"Where Did Our Love Go" was followed by four consecutive US number-one hits: "Baby Love" (which was also a number-one hit in the UK), "Come See About Me", "Stop! In the Name of Love" and "Back in My Arms Again". "Baby Love" was nominated for the 1965 Grammy Award for Best Rhythm & Blues Recording...

Thursday, 5 August 2010

DIANA ROSS & THE SUPREMES - REFLECTIONS (MOTOWN 1967) Jap mastering cardboard sleeve + 2 bonus

Diana Ross & the Supremes "Reflections" was the first regular studio LP to display the new billing of the group formerly known as "The Supremes". It contains the singles "Reflections", "In and Out of Love", and "Forever Came Today." Also included are covers of songs made famous by Martha and the Vandellas ("Love (Makes Me Do Foolish Things)") and The 5th Dimension ("Up, Up and Away"). Also present are songs written by other famous names, including "Bah-Bah-Bah" co-written by Motown songstress Brenda Holloway with her younger sister, Patrice, an original Smokey Robinson compostion titled "Then", and "What the World Needs Now Is Love" by Burt Bacharach and Hal David, which Motown planned to release as a single in the spring of 1968, but cancelled. It also contains a cover of Bobbie Gentry's "Ode to Bille Joe", whose original recording kept the single #2 "Reflections" from peaking at the top spot on the Billboard Hot 100 in September 1967, and #1 on Cashbox.
The album includes the final songs the Supremes recorded with their main creative team of Holland–Dozier–Holland before the three writers/producers departed Motown over royalty and title disputes. Although Florence Ballard recorded some of this album before being fired from the group in June 1967, her replacement Cindy Birdsong along with Mary Wilson recorded several songs and appears on the album cover. One of the album's singles, "Forever Came Today", was later covered by The Jackson 5 on their 1975 album Moving Violation...

Thursday, 15 July 2010

MAXINE BROWN - OUT OF SIGHT (EPIC 1968) Jap DSD mastering cardboard sleeve + 2 bonus

Miss Brown Is no newcomer to the hit charts, having been there with Chuck Jackson and alone on another label, but she is a newcomer to EPIC, and this LP marks her debut.
She is never sounded better. Listen to her wail "Sunny" as though it belonged to her from the beginning, and her treatment of Percy Sledge's "When A Man Loves A Woman" is a pure gem.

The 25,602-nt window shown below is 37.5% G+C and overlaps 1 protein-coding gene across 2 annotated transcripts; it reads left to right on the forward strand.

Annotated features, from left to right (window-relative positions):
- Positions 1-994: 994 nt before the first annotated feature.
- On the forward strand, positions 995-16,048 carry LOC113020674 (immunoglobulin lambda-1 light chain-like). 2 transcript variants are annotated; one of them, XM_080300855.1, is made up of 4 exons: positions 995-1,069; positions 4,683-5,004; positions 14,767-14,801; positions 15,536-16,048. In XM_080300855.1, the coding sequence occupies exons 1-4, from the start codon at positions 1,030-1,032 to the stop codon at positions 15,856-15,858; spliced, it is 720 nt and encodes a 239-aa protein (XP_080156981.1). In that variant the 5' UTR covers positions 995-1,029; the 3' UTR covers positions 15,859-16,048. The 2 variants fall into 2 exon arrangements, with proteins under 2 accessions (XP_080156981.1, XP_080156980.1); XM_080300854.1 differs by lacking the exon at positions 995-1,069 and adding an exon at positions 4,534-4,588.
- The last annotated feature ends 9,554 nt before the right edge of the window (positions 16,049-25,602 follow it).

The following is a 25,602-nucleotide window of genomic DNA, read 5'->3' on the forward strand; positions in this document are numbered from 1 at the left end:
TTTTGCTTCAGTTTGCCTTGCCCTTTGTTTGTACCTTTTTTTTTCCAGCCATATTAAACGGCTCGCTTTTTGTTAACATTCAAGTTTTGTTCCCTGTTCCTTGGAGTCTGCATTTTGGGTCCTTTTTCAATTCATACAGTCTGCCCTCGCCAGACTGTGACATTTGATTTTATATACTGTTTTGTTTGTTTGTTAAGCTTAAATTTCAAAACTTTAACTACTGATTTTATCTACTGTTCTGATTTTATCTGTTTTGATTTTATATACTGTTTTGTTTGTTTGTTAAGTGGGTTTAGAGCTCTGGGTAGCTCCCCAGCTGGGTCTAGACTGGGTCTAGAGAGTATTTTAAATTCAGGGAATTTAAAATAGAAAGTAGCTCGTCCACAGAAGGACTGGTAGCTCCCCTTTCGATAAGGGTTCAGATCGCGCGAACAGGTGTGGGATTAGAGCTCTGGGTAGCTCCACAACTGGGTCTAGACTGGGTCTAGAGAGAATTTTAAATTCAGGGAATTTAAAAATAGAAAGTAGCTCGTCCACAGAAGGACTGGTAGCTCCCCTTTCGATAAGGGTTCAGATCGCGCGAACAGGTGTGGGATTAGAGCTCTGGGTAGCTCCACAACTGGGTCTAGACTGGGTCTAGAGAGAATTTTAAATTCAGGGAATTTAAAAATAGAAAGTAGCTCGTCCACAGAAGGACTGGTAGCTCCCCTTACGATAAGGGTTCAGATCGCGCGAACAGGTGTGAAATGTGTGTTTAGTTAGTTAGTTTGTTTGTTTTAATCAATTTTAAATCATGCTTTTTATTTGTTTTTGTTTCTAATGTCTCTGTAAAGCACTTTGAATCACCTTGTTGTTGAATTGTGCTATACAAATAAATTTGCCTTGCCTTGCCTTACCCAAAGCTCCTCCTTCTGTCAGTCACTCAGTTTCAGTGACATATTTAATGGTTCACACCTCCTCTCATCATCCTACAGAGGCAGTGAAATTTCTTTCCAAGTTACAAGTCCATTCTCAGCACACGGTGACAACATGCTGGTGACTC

Hear "In My Entire Life" to Know that Maxine Brown has a hot package on her hands...[Billboard, July 1968]


Tuesday, 6 July 2010

THE NEW VIBRATIONS - THE NEW VIBRATIONS (OKeh 1966) Jap DSD mastering cardboard sleeve + 10 bonus

Killer "Okeh" soul by this great group from the 60s!! The record covers both sides of The Vibrations' bag – from mellow moody vocal group standards, to uptempo groovers – of the sort that have always made the group a favorite with the Northern Soul scene! The album's a nice departure from the group's earlier work, as it shows them really locking in some great harmonies on the mellower cuts – but still able to really let loose when they want to! Titles include great versions of the cuts "Secret Love" and "Everybody Loves A Lover" – plus the tracks "Soul A Go Go", "Gonna Get Along Without You Now", "Forgive & Forget", and "For Your Love". CD features a whopping 10 bonus tracks – including "Cause You're Mine", "Remember The Rain", "Love In Them There Hills", "Talkin Bout Love", "End Up Crying", "Pick Me", and "You Better Beware".

Saturday, 3 July 2010

THE ARTISTICS - GET MY HANDS ON SOME LOVIN' (Okeh 1966) Jap DSD mastering cardboard sleeve

A Chicago R&B and soul group discovered by Major Lance, the Artistics were formed in 1958 at Marshall High School. They sang at the 1960 Democratic Convention and backed Lance before recording for Okeh in 1963. Original lead vocalist Robert Dobyne joined founding members Aaron Floyd, Curt Thomas, Laurence Johnson, and Jesse Bolian in 1963.
Their early recordings for Okeh included the singles "Get My Hands on Some Lovin" and "This Heart of Mine" in 1964 and 1965. Former El Dorado Marvin Smith replaced Dobyne in 1964. The Artistics joined Brunswick in 1966, and scored their biggest hit with "I'm Gonna Miss You," which was also the title of their debut album for the label. They had three more moderate hits for Brunswick in the late '60s and early '70s. Smith left in 1967, though he continued singing on studio recordings. Tommy Green and Fred Pettis also served as lead vocalists until the group disbanded in 1973. ~ Ron Wynn, All Music Guide

Monday, 21 June 2010

MAJOR LANCE - UM UM UM UM/BEST (OKeh 1963) Jap DSD mastering cardboard sleeve + 6 bonus